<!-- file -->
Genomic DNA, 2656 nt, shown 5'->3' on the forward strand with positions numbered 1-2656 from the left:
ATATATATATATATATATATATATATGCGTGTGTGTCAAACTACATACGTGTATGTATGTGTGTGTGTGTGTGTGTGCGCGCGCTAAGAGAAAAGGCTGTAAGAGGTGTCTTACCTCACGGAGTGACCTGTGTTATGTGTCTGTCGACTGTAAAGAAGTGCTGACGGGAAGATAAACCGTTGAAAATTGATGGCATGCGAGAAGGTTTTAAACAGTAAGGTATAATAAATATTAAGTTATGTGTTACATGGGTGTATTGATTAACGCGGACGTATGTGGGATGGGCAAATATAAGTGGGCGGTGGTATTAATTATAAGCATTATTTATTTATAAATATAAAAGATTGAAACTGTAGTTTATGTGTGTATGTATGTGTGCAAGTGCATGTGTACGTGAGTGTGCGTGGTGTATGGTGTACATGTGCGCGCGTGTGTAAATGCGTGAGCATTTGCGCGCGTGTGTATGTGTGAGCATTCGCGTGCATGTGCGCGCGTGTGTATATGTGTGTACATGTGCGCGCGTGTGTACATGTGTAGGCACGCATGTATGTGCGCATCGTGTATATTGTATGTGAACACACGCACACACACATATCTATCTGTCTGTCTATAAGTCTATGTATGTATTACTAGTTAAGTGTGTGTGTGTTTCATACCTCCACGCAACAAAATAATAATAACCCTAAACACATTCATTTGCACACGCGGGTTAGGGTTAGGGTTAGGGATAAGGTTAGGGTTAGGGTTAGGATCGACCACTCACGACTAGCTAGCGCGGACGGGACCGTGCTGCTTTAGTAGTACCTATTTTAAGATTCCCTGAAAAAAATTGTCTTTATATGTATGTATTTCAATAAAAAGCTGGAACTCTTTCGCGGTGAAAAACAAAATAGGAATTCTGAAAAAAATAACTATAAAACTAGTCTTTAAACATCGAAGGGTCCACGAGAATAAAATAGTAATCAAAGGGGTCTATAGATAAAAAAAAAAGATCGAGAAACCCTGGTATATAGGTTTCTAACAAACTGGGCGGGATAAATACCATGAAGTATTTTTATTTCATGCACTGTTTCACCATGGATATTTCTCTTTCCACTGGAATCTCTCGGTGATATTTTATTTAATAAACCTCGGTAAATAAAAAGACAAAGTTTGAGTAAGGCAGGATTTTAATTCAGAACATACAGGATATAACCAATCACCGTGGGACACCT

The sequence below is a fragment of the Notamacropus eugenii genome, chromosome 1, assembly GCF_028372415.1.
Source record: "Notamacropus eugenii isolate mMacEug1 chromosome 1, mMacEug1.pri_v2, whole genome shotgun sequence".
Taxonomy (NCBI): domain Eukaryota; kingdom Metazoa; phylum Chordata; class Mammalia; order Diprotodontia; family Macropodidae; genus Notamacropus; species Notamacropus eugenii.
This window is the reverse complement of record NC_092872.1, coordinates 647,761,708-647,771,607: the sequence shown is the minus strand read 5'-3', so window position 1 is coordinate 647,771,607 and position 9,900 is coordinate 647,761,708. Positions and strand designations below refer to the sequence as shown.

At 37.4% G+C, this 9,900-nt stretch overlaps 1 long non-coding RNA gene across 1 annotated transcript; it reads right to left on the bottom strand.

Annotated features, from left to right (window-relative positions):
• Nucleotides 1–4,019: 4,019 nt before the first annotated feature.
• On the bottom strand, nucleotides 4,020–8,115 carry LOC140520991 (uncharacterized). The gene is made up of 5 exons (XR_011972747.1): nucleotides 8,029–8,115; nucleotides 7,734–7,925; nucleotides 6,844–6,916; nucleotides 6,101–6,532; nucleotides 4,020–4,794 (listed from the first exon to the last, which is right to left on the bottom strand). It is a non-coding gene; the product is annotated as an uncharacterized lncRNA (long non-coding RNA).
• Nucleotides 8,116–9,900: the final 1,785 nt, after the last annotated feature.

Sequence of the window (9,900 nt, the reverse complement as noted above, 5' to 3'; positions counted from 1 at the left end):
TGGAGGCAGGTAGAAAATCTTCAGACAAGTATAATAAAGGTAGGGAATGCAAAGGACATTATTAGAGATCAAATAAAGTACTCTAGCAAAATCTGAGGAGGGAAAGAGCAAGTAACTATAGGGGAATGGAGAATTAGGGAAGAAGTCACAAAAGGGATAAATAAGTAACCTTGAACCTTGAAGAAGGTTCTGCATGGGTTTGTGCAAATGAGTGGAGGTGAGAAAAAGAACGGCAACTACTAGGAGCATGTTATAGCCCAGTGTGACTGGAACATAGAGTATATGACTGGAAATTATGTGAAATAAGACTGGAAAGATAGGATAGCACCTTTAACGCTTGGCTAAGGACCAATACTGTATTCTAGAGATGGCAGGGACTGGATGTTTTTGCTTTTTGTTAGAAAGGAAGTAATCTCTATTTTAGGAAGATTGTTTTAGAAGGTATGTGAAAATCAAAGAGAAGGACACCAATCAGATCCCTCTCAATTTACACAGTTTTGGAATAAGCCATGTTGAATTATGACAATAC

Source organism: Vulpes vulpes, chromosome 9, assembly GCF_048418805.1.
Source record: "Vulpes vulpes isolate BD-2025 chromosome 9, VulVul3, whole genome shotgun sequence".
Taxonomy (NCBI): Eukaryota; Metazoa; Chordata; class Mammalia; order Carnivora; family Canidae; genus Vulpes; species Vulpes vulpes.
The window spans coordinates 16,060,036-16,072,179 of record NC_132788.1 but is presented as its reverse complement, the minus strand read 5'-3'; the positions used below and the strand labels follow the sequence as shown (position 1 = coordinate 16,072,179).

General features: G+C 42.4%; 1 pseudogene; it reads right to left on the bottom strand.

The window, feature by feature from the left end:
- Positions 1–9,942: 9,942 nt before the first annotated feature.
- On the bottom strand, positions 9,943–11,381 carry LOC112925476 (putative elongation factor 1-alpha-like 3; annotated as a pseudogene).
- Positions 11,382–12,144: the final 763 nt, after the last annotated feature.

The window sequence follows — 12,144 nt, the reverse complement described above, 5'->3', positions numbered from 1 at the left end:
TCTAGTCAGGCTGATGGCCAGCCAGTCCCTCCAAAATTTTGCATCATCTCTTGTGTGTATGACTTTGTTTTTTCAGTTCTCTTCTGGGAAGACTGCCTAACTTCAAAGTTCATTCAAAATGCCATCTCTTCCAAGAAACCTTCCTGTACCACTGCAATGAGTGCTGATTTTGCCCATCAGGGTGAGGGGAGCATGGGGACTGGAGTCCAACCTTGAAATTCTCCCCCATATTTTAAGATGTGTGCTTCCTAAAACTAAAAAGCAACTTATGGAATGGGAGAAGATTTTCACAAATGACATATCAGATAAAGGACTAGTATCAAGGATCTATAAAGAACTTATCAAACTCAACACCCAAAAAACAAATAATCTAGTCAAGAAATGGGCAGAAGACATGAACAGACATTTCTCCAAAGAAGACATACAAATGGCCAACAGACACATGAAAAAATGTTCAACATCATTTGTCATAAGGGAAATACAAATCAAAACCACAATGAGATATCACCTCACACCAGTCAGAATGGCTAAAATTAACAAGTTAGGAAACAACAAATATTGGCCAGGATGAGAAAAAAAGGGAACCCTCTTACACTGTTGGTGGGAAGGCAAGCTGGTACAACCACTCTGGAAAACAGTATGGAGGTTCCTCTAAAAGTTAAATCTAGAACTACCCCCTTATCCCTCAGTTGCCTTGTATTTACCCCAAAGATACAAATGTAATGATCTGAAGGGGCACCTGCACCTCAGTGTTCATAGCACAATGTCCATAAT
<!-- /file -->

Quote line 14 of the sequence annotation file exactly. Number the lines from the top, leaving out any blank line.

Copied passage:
Source organism: Vulpes vulpes, chromosome 9, assembly GCF_048418805.1.